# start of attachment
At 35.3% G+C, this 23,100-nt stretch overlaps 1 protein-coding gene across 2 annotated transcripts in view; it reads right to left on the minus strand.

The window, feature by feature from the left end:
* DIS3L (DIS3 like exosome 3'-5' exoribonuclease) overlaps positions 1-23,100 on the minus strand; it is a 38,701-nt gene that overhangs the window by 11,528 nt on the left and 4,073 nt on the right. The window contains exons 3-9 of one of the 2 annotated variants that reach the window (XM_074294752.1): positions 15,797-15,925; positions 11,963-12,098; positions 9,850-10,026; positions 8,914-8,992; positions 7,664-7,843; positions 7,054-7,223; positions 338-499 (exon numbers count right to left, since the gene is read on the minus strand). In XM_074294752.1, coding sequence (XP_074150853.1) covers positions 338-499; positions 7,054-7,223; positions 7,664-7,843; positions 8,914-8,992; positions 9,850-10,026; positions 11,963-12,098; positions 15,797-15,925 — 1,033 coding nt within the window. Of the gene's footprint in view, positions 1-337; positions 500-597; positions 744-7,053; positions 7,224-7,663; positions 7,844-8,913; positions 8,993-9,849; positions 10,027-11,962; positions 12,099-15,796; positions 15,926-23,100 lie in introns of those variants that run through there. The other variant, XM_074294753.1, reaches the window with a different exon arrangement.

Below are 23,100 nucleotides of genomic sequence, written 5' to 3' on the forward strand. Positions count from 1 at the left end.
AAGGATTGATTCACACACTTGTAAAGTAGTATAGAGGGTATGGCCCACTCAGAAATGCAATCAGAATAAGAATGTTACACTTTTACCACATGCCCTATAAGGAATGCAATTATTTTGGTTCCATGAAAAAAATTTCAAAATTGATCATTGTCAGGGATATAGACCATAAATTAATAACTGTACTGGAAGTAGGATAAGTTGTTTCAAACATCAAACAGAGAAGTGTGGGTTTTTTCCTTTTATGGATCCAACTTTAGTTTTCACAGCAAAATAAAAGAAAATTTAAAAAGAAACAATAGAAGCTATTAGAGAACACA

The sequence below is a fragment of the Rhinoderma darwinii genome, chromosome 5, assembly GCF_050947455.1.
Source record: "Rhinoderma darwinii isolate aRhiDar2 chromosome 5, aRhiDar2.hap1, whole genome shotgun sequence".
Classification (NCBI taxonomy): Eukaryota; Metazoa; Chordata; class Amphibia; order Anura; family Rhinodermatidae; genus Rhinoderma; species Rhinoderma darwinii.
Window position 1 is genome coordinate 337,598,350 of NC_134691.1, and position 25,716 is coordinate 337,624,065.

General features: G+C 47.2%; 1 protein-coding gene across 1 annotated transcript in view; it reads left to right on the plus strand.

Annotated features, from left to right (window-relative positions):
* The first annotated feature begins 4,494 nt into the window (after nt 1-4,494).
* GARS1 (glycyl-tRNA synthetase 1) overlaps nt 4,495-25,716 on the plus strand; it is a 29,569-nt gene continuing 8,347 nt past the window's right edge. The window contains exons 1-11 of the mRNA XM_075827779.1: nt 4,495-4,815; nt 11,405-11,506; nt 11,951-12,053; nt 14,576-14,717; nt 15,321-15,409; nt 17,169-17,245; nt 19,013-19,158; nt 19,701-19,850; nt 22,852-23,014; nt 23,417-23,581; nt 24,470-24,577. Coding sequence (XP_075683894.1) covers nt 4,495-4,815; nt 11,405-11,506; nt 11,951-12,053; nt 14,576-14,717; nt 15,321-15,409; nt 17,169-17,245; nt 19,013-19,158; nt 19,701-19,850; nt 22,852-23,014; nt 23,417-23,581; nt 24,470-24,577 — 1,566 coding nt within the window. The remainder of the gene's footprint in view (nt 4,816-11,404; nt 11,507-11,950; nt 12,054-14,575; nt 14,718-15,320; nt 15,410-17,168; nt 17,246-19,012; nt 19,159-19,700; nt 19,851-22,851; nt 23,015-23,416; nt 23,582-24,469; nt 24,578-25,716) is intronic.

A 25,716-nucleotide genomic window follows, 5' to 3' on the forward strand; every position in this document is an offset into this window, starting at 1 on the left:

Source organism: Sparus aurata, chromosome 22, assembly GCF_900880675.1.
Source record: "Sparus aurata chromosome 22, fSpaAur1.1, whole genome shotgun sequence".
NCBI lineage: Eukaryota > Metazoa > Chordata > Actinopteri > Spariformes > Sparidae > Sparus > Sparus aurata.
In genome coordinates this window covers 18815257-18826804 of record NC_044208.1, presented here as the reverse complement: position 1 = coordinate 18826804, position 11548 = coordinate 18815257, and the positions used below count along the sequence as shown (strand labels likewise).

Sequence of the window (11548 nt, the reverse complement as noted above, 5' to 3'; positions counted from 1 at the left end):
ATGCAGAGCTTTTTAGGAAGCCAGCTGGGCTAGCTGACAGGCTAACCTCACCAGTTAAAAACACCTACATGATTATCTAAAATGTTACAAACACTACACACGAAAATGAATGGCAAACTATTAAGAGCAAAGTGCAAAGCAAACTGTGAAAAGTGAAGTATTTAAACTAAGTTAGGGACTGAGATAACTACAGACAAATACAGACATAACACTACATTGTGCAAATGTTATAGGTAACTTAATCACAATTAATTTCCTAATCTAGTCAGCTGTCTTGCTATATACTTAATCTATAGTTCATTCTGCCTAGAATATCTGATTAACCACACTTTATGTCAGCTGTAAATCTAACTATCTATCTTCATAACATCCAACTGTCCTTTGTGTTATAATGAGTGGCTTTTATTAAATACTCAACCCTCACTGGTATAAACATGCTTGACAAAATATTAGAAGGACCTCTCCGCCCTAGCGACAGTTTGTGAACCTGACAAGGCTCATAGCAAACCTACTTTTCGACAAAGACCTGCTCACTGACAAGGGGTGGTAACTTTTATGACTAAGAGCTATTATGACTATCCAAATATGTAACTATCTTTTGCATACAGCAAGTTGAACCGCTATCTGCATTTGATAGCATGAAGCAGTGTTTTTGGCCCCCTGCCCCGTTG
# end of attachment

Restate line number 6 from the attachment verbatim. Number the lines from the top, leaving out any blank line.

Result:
The sequence below is a fragment of the Rhinoderma darwinii genome, chromosome 5, assembly GCF_050947455.1.